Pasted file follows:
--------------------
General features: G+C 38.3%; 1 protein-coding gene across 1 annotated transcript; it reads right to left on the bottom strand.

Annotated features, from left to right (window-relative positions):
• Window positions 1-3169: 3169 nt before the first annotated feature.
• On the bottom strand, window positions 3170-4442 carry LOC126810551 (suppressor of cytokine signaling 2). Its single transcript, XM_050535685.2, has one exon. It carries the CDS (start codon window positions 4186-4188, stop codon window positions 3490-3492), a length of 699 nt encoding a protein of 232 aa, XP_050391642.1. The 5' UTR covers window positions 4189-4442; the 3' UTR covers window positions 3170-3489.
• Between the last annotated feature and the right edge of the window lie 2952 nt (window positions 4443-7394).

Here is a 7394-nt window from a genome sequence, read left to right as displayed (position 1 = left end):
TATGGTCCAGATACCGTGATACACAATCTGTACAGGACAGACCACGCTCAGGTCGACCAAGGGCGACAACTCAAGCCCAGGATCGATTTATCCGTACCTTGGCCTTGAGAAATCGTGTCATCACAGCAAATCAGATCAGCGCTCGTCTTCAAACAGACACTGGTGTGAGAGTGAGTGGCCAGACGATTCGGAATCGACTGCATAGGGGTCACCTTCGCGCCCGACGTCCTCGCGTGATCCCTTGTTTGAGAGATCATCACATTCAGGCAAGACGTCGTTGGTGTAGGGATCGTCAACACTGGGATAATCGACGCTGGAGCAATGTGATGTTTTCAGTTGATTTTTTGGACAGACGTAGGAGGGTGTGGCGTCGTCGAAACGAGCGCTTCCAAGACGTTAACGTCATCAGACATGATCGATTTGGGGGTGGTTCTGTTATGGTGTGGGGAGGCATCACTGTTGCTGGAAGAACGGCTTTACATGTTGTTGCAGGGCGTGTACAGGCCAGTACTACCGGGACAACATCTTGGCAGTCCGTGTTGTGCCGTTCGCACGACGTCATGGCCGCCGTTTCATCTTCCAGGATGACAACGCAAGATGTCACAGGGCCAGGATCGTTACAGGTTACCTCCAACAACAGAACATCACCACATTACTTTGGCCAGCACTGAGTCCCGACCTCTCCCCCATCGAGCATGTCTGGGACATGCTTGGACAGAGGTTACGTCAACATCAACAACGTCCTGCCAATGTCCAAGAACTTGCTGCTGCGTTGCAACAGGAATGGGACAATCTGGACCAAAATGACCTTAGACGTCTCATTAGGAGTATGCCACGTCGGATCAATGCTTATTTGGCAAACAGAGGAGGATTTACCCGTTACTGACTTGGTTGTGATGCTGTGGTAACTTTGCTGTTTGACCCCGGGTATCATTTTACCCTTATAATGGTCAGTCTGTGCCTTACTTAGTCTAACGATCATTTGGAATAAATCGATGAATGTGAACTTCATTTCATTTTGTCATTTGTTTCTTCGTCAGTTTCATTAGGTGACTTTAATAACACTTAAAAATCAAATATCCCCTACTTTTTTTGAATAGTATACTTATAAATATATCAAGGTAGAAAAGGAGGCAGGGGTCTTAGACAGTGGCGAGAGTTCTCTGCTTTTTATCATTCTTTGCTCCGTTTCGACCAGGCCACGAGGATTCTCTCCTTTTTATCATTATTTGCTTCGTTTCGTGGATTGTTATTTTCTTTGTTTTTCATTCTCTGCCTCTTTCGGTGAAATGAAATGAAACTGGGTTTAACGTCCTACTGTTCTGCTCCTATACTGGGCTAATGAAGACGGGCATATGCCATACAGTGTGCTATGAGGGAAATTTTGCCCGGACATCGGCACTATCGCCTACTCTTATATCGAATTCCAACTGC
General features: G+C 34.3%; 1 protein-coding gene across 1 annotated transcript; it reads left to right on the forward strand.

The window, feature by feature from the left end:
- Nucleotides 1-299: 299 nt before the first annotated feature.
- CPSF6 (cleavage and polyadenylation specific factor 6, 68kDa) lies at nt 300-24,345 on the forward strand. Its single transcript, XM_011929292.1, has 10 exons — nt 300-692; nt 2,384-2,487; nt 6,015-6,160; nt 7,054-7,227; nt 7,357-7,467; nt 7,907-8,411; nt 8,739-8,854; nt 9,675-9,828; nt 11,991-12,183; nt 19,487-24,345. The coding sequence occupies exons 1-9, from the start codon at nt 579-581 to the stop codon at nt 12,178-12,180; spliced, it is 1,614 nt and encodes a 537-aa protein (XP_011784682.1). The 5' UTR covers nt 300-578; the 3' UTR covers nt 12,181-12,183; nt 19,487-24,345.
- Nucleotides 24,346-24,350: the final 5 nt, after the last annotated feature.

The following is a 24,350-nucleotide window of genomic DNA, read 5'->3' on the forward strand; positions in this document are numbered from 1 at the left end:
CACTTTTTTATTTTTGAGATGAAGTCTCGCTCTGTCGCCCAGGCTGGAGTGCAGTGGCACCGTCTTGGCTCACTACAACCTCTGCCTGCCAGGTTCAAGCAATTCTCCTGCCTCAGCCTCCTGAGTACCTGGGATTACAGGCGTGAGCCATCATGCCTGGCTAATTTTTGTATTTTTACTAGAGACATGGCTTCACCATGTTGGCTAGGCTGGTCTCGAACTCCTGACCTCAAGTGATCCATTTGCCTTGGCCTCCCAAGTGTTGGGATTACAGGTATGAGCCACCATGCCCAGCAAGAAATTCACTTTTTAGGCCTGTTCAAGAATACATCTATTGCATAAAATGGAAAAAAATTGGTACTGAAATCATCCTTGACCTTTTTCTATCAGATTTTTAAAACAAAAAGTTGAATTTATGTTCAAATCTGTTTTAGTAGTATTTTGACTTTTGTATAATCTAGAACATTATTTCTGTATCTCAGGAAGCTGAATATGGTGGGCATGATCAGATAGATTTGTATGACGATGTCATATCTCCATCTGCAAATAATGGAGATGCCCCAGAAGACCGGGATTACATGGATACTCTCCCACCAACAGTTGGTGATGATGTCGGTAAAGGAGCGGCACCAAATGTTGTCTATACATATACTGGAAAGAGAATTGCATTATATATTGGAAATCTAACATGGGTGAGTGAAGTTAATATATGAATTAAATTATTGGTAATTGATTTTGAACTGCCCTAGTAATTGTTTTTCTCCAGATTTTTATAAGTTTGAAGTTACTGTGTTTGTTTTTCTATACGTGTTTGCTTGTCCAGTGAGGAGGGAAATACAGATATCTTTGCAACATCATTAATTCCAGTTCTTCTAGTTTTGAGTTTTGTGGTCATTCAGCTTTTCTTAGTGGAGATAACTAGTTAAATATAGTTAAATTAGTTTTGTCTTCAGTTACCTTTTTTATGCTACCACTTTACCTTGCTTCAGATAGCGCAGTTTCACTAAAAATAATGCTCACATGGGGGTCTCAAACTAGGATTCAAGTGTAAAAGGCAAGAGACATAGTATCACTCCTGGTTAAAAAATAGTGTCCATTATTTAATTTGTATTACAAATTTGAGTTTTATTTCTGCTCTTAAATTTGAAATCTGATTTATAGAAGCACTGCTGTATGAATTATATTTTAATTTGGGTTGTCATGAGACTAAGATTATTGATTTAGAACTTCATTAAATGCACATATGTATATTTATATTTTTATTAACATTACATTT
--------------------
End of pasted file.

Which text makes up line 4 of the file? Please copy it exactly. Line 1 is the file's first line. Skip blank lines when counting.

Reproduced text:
• On the bottom strand, window positions 3170-4442 carry LOC126810551 (suppressor of cytokine signaling 2). Its single transcript, XM_050535685.2, has one exon. It carries the CDS (start codon window positions 4186-4188, stop codon window positions 3490-3492), a length of 699 nt encoding a protein of 232 aa, XP_050391642.1. The 5' UTR covers window positions 4189-4442; the 3' UTR covers window positions 3170-3489.